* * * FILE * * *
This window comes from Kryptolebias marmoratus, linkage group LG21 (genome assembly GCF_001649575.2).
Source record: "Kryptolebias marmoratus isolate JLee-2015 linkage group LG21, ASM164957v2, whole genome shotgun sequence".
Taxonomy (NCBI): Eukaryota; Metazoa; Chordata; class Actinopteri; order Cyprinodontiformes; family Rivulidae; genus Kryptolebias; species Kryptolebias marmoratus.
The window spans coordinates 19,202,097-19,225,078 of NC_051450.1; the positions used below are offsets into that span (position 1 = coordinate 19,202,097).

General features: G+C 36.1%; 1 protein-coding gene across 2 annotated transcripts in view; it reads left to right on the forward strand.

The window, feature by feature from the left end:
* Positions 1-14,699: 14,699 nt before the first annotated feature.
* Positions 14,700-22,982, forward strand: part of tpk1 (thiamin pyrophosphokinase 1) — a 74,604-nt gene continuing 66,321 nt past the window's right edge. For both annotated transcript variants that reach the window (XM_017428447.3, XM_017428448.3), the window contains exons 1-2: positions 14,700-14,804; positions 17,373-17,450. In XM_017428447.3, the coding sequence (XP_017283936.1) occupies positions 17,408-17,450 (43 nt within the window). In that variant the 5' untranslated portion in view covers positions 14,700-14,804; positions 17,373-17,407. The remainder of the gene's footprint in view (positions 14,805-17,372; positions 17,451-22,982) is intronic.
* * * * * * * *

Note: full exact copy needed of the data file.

This window comes from Kryptolebias marmoratus, linkage group LG21 (genome assembly GCF_001649575.2).
Source record: "Kryptolebias marmoratus isolate JLee-2015 linkage group LG21, ASM164957v2, whole genome shotgun sequence".
Taxonomy (NCBI): Eukaryota; Metazoa; Chordata; class Actinopteri; order Cyprinodontiformes; family Rivulidae; genus Kryptolebias; species Kryptolebias marmoratus.
The window spans coordinates 19,202,097-19,225,078 of NC_051450.1; the positions used below are offsets into that span (position 1 = coordinate 19,202,097).

General features: G+C 36.1%; 1 protein-coding gene across 2 annotated transcripts in view; it reads left to right on the forward strand.

The window, feature by feature from the left end:
* Positions 1-14,699: 14,699 nt before the first annotated feature.
* Positions 14,700-22,982, forward strand: part of tpk1 (thiamin pyrophosphokinase 1) — a 74,604-nt gene continuing 66,321 nt past the window's right edge. For both annotated transcript variants that reach the window (XM_017428447.3, XM_017428448.3), the window contains exons 1-2: positions 14,700-14,804; positions 17,373-17,450. In XM_017428447.3, the coding sequence (XP_017283936.1) occupies positions 17,408-17,450 (43 nt within the window). In that variant the 5' untranslated portion in view covers positions 14,700-14,804; positions 17,373-17,407. The remainder of the gene's footprint in view (positions 14,805-17,372; positions 17,451-22,982) is intronic.